After passing a prominent pine tree on the left the path finally reaches steps leading up to the left (with views to the castle bridge entrance). Don’t climb these steps but continue on the path which descends through pine forest with views eastwards across the city to the Costa Brava beyond. The path passes exposures on the left of the rocks that form Montjuïc. These are mostly brown sandstones deposited as sands on the seafloor in Miocene times around twelve million years ago, then later raised above sea level on geological faults that slice through the crust beneath Barcelona and create the scenic template for the city (for those interested in geology see the Geologist’s Association book The Geology of Barcelona: an urban excursion guide; https://www.geolsoc.org.uk/Geoscientist/Archive/November-2012/Book-Reviews). Continuing downhill through pine trees, keeping right, the path becomes paved and descends to pass a fountain on the left and then reaches (right) steps that lead to the viewing platform area known as the Mirador de l’Alcalde (Mayor’s Viewpoint) for another spectacular view of the harbour.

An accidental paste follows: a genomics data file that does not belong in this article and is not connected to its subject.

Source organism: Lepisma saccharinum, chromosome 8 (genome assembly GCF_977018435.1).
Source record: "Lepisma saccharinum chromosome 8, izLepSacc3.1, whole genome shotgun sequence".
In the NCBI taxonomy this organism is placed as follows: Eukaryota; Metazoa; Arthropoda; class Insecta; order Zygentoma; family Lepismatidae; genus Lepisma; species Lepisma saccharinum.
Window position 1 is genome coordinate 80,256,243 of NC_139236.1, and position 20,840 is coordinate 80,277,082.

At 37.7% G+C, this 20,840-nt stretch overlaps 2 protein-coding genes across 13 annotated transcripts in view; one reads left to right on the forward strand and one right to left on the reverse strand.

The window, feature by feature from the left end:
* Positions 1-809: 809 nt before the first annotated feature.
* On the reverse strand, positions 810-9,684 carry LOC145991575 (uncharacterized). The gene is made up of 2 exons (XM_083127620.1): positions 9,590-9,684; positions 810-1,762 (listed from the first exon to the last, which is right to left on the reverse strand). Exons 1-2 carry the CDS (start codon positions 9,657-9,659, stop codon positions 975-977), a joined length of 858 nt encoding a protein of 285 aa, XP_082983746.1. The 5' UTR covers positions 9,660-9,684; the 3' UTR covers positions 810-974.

Now move down to the nearby lower viewing platform for a grand view over the city. With Barcelona spread out below here at the eastern end of Montjuïc one can gain an insight into the underlying shape of the city. From the Collserola Hills behind and to the left of Gaudí’s La Sagrada Familia the city surface runs down to the flat shoreline to the right of the prominent Agbar Tower. This gentle slope is a “piedmont” known as the Pla de Barcelona (as mentioned in the previous Medieval city highlights) and it ends abruptly against the hills behind the city which, like Montjuïc, are cut by geological faults. The unusual geology of Barcelona, with old hard rocks forming the hills and young soft rocks the lower ground, has exerted a strong influence on urban development. The backdrop of the Collserola Hills has inhibited expansion inland and constricted growth along a densely packed northeast to southwest coastal strip. The pressure generated by the drive for urban expansion has progressively pushed back the shoreline. The original city founded by the Romans (where the cathedral is now) projected into the sea as a low isthmus (Mons Taber: later Mont Tàber in Catalan) whereas by modern times the coast, now lying to the right of the Ciutadella Park and towers at Port Olímpic, has migrated seawards by more than a kilometre. From this viewpoint you can spot all the main city landmarks: La Sagrada Familia, the Agbar Tower, the long green strip of Ciutadella Park, the Port Olímpic tower and coast and, closer into the city, the Cathedral, the rose window-bearing front entrance of the church of Santa María del Mar, and directly ahead the Colon (Columbus) Monument at the end of La Rambla.